An extraordinarily-detailed depiction of Fall River, by one of the great map makers of 19th-century America.
This image is really two maps in one, with a large-scale plan of the center of Fall River surmounting a somewhat smaller-scale map of township. The relatively large scale of both enabled Walling to portray Fall River in enormous detail, including the street network; railroad lines; public buildings, dwellings and other structures; and the names of significant landowners. Of particular interest are the complex of factories and wharves along Mount Hope Bay depicted on the plan. On the lower map a variety of symbols differentiate the varied topography of hills, woodland, gardens and parks, and marshes and swamps.
Several factors promoted the rise of commercial map publishing in the United States during the mid-1800s. Production costs were sharply reduced by the rapid spread of lithographic printing, a growing middle class and proliferation of commerce stimulated demand, and urban development required a steady stream of updated maps. Henry F. Walling was one of the most distinguished and prolific mapmakers to take advantage of these factors, and during his long career produced dozens of atlases, maps and plans of New England towns, cities and states. Later in his career he went to work for the U.S. Coast and Geodetic Survey, in which service Walling made major contributions to the topographic mapping of Massachusetts.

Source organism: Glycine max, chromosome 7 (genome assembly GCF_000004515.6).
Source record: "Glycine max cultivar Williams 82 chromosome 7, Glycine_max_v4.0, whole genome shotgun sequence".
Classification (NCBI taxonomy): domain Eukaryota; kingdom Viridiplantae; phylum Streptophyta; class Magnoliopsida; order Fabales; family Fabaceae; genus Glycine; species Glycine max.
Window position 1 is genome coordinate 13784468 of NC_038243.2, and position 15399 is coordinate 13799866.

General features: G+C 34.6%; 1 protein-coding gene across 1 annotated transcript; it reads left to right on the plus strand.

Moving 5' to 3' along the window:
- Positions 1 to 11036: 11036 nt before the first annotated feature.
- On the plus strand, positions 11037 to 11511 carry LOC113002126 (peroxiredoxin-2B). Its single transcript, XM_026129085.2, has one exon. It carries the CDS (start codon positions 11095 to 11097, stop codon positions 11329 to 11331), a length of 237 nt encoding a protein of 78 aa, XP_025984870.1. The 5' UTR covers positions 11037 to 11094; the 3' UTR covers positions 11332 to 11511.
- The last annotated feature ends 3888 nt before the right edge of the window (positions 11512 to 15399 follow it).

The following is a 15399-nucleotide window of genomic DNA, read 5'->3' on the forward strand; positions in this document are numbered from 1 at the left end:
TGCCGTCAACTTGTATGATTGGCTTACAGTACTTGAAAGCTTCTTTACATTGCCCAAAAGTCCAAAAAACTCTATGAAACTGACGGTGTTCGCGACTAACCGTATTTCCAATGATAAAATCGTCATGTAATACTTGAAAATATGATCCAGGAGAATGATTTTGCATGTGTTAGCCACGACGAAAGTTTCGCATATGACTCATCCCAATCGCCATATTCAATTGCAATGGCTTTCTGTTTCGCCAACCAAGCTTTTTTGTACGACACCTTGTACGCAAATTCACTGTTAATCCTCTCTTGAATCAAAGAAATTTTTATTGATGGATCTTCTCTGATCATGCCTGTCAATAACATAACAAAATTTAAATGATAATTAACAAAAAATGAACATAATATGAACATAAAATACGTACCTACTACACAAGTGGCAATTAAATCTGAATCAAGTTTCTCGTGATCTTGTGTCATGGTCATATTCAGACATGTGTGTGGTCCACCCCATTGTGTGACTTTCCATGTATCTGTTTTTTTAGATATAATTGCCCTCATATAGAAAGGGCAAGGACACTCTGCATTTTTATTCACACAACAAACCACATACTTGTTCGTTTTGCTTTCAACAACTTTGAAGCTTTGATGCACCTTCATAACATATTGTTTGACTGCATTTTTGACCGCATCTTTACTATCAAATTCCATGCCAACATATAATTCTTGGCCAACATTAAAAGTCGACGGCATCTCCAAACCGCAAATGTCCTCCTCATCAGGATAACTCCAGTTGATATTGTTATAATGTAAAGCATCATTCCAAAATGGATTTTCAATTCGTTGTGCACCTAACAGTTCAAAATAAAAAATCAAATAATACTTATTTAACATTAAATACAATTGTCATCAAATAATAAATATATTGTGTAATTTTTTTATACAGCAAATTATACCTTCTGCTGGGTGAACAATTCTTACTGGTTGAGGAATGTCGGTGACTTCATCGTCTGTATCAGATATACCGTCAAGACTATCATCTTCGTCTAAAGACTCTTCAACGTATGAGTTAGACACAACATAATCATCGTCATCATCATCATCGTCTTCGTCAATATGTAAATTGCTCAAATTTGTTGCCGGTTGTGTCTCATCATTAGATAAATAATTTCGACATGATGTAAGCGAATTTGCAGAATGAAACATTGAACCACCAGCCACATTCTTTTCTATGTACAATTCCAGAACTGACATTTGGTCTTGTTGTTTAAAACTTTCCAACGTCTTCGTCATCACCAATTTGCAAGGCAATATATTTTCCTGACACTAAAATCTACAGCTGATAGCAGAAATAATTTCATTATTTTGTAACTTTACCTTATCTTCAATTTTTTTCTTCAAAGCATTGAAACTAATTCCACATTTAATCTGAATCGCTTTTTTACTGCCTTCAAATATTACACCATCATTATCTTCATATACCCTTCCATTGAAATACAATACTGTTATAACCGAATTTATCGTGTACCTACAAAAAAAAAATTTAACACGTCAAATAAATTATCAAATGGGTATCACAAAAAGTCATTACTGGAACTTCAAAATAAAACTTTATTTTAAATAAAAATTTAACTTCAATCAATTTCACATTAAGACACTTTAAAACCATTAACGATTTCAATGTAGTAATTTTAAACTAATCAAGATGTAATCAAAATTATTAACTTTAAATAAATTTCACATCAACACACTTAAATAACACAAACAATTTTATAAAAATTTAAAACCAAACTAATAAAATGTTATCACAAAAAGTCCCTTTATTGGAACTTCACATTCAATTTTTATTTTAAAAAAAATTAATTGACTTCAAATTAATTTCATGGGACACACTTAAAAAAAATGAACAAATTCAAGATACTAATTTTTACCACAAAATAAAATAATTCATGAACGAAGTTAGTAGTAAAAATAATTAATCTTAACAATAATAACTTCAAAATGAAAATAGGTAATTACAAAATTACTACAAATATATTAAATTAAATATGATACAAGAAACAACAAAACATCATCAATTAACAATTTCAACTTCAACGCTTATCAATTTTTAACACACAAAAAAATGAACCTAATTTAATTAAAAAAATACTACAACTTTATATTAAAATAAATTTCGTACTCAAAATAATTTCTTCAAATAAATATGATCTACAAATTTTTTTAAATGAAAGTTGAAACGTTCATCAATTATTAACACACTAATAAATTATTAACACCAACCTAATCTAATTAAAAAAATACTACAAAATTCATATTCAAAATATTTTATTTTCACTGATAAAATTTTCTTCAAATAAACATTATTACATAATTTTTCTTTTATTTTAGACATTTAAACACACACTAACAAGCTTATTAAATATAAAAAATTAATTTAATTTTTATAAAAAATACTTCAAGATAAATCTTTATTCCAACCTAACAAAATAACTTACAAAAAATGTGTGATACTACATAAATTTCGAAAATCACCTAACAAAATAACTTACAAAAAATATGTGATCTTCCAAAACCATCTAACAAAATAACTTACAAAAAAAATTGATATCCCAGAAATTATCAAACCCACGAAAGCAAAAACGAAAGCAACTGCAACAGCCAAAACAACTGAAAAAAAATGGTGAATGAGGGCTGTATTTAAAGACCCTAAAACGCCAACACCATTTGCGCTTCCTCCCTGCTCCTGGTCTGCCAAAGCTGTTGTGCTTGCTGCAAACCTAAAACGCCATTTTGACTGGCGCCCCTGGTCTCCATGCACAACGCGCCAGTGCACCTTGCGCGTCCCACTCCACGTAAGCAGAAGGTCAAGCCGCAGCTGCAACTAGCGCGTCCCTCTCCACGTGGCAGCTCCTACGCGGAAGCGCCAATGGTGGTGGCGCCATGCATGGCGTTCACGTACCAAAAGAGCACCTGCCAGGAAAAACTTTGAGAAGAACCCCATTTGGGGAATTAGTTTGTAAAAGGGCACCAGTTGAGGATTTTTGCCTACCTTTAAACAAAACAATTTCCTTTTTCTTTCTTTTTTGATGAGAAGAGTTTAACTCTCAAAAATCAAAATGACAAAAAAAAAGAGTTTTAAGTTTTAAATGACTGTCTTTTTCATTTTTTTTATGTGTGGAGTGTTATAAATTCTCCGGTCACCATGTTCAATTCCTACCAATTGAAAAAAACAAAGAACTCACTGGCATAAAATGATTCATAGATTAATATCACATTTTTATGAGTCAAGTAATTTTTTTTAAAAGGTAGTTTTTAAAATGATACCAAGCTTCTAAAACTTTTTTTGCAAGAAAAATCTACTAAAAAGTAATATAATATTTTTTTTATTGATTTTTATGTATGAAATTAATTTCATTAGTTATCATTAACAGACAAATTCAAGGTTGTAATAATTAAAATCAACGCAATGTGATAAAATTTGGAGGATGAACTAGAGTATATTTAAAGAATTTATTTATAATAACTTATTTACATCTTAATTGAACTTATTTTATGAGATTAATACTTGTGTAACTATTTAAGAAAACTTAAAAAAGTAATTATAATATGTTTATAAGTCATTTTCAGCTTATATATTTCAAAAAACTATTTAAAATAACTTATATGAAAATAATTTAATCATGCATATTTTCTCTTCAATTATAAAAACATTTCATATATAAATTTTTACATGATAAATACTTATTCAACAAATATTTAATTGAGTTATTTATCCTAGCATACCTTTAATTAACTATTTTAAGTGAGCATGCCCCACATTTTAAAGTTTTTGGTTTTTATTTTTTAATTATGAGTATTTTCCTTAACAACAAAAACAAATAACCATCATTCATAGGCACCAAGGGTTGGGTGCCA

OCLC #61723326 (Brown only), with other examples held by the British Library and Library of Congress (though not in Phillips). Not in Rumsey, and Antique Map Price Record lists no examples having appeared on the market in the past 30 years. For background on Walling`s town maps, see Buehler, “Henry F. Walling and the Mapping of New England’s Towns,” The Portolan no. 71 (Spring 2008). p.22. Also of use is Chapter 20 of Ristow’s American Maps and Makers, which provides a broad overview of Walling’s life and work.
Removed from board and mounted on modern linen with new selvage. Typical cracks and tears, with some restoration to blank areas but no apparent loss of printed image. Toned around edges from old frame, no longer present.